Is there a me in marriage?

19th Sept: 5 years of marriage Several months ago I read the most interesting article in The New York Times. In it, Tara Parker -Pope explored the notion that it’s no longer enough to stay married and that couples today are in search of meaningful and satisfying partnerships that help them grow.

My immediate reaction was: Of course! Would a person consider any different?

Arguably I’m not a relationship expert. Ten years into a very happy marriage, I genuinely have no idea what any other kind of relationship would be like. In fact,  I married my high school sweetheart, the only man I ever seriously dated. So relationships experience isn’t something that I have a lot of. But I do know that he’s my soul mate, and the perfect partner. I’m a lucky woman.

I do however, believe (perhaps naively) that our generation, and presumably those from our parents generation (and all those in-between) wanted the same. I realize that historically speaking marriage was not what it is today.

We’ve certainly come a long way in recognizing marriage as a partnership between two equal individuals and the importance of love and commitment. We now have the “Michelangelo effect“, a term coined by Caryl Rusbult, a former researcher at Vrije University in Amsterdam, that suggests that “close partners ‘sculpt’ each other to help one another attain valued goals.” I googled the term; apparently I’ve been under a rock because I’d never heard it before. If you search it, you’ll find countless blog posts and other web documents that explore the issue.

To be honest, I think it’s a very apt description of my own relationship. I’ve been with my husband since I was 15. This fall we’ll celebrate 19 years as a couple. That’s a very long time. We’ve truly built our lives together, as partners. He understands me completely and accepts all of my faults and limitations. No one knows me like he does. Frankly, he probably knows me better than I know myself. It makes for a powerful bond, one that I cherish and rely on.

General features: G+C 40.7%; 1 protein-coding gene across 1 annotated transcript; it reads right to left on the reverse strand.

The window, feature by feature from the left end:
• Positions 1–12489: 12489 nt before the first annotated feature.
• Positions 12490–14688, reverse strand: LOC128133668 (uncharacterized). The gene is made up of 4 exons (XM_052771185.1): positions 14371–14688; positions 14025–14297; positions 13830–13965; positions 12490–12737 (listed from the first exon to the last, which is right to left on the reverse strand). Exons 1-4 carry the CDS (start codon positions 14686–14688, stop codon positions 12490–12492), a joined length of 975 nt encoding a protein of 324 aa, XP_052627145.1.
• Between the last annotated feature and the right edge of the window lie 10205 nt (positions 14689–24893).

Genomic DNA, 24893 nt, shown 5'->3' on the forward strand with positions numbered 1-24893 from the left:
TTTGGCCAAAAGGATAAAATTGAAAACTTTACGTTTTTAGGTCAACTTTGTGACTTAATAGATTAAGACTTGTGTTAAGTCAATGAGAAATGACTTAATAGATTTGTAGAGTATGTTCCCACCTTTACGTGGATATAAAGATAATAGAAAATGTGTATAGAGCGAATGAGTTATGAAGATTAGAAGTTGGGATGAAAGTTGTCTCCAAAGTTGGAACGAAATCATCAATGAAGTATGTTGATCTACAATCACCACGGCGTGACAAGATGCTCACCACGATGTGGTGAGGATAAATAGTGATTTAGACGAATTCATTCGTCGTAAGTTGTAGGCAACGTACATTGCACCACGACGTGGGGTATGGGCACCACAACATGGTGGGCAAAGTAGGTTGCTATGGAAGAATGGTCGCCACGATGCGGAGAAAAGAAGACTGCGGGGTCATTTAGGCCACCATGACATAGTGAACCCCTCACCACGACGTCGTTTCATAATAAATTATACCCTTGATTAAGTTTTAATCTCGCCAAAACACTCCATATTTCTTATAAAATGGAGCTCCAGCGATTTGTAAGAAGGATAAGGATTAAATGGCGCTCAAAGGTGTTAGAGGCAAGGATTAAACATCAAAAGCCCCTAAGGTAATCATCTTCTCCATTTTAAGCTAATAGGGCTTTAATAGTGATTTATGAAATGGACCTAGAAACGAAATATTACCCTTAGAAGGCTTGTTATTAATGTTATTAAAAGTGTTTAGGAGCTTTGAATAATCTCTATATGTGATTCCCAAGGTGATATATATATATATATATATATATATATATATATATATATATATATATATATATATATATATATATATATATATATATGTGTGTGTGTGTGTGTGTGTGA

At the same time, he fully supports who I am outside of the relationship. He recognizes that I have personal goals that help enrich my life and contribute to my happiness, and by extension our happiness as a couple and family.

So I understand the idea described in Parker-Pope’s article that “individuals experience personal growth through their partners in big and small ways.” For goodness sake, we literally grew up together.

My husband celebrates my individuality and helps me nurture it. But our bond is strengthened by our commitment to our marriage and how we live our lives together. A true partnership is not about me or we, it’s about a perfect blend of both. A subtle, but important distinction that recognizes the strengths and importance of honouring ourselves as individuals and partners .

Image: ‘19th Sept: 5 years of marriage‘ by scribbletaylor via a Creative Commons license.

13 thoughts on “Is there a me in marriage?

  1. Julie says:

    There’s also the theory that we choose partners to help us heal our childhoods, and I often feel like my husband of 15 years and I kind of “raised” each other to be the people we really want to be, in the absence of proper support from our families in the past. Right now we’re teenagers in our marriage, on the cusp of becoming adults, and I really feel that transition – I feel much more in control of my life than I did when we were first married, and ready to take on anything. We’re finally grownups!

  2. I must be living under a rock, too. Never heard of this. But it makes sense, doesn’t it?

  3. I read and really enjoyed Tara Parker-Pope’s article, too, and I’m so drawn to the idea that we co-create our relationships and profoundly influence each other. There is an inherent emphasis on we and me, and neither thrives without sufficient care and attention to the other. Although my husband and I did most of our growing up separately (and worked out many kinks in our previous relationships with other people), we continue to influence–or “sculpt”–each other, and to encourage personal growth, as well. Congrats on the many years of love and devotion you and your husband have experienced–19 years of togetherness is something to celebrate!